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How to use Modbus TCP Slave library with a PLC controller Arduino

Previous reading

Modbus RTU Master library for industrial automation

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To be able to follow easily the explanation of our Modbus TCP libraries for industrial PLC Arduino, first of all, it would be interesting to have a look at the Modbus RTU post to understand better the characteristics and configurations of this type of communication on industrial Arduino devices.

How to use Modbus TCP Slave library with a PLC controller Arduino


On this blog, we will introduce you to our libraries to be able to implement the Modbus TCP/IP Slave mode when working with programmable logic controllers. Basically, it works in the same way as the Modbus RTU with some exceptions.

  • TCP - Transmission Control Protocol. 

  • IP - Internet Protocol. 

This is a Modbus variant used for communications over TCP/IP networks on industrial controllers for Arduino automation, connecting over port 502. It does not require a checksum calculation, as lower layers already provide checksum protection.

Technical details

Modbus TCP encapsulates Modbus RTU request and response data packets in a TCP packet transmitted over standard Ethernet networks. The unit number is still included and its interpretation varies by application - the unit or slave address is not the primary means of addressing in TCP. The most important address here is the IP address. As we said before, the standard port for Modbus TCP is 502, but the port number can often be reassigned if you wish.

The checksum field normally found at the end of an RTU packet is omitted from the TCP packet. Checksum and error handling are handled by Ethernet in the case of Modbus TCP. 

The TCP version of Modbus follows the OSI Network Reference Model. Modbus TCP defines the presentation and application layers in the OSI model. This type of transmission makes the definition of master and slave less obvious because Ethernet allows peer-to-peer communication. The meaning of client and server are better-known entities in Ethernet-based networking. In this context, the slave becomes the server and the master becomes the client. There can be more than one client obtaining data from the server. In other words, we can say that this means there can be multiple masters as well as multiple slaves. Instead of defining master and slave on a physical device by device basis, the designer will have to create logical associations between master and slave to define the roles.


Modbus TCP Slave with Arduino IDE

The Modbus TCP Slave module implements the Modbus TCP Slave functionality.

#include <ModbusTCPSlave.h>

ModbusTCPSlave slave;

The default TCP port is the 502 but you can change it with:

// Set the TCP listening port to 510 instead of 502
ModbusTCPSlave slave(510);

To map the coils, discrete inputs, holding registers and input registers addresses with the desired variables values, the module uses four variables arrays:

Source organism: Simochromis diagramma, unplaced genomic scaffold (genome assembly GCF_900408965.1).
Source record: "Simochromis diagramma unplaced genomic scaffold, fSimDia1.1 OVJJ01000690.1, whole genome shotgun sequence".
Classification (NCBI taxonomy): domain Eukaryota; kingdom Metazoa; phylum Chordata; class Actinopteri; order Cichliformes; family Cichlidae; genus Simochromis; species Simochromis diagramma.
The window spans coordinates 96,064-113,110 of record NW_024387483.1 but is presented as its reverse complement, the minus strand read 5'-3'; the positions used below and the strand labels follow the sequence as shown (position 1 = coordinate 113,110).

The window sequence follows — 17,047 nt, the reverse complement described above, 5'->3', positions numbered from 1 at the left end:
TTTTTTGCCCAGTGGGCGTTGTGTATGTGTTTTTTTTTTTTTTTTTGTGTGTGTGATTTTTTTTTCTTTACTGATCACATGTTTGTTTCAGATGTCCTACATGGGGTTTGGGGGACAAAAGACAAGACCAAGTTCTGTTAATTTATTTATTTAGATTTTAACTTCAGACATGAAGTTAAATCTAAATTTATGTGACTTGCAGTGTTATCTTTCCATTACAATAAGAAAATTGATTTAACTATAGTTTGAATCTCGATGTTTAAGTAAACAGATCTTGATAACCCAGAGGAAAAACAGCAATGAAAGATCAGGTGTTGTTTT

bool coils[NUM_COILS];
bool discreteInputs[NUM_DISCRETE_INPUTS];
uint16_t holdingRegistesr[NUM_HOLDING_REGISTERS];
uint16_t inputRegisters[NUM_INPUT_REGISTERS];

The lengths of these arrays depend on the application and the register's usages. Obviously, the names of the arrays also depend on your preferences.

To associate the registers arrays with the library, it is possible to use their functions in the setup:

slave.setCoils(coils, NUM_COILS);
slave.setDiscreteInputs(discreteInputs, NUM_DISCRETE_INPUTS);
slave.setHoldingRegisters(holdingRegisters, NUM_HOLDING_REGISTERS);
slave.setInputRegisters(inputRegisters, NUM_INPUT_REGISTERS);

It is not required to have all kinds of registers mapping to work, only the ones used by the application.

To start Modbus TCP server, call the  begin function after the registers mapping. It is also possible to call the  begin function before the registers mapping. Remember to begin the Ethernet before the Modbus TCP Slave object in the setup.

// Init the Ethernet
Ethernet.begin(mac, ip);

// Init the ModbusTCPSlave object

At this time the Modbus TCP server is running and the only important thing to do is to update the Modbus TCP Slave object often in the lllll function, and treat the registers mapping values to update variables, inputs and outputs.

// Update discrete inputs and input registers values
discreteInputs[0] = digitalRead(I0_7);
inputRegisters[0] = analogRead(I0_0);
// ...

// Update the ModbusTCPSlave object

// Update coils and holding registers
digitalWrite(Q0_0, coils[0]);
// ...

Check other posts about Modbus

Modbus TCP Master with Industrial Arduino based PLCs 

Read the post >>

Modbus RTU Master library for industrial automation

Read the post >>

How to connect Arduino based PLC's using Modbus TCP/IP

Read the post >>

Communicating by MODBUS RTU through an RS485 serial interface (Seneca Z-D-in Module)

Read the post >>

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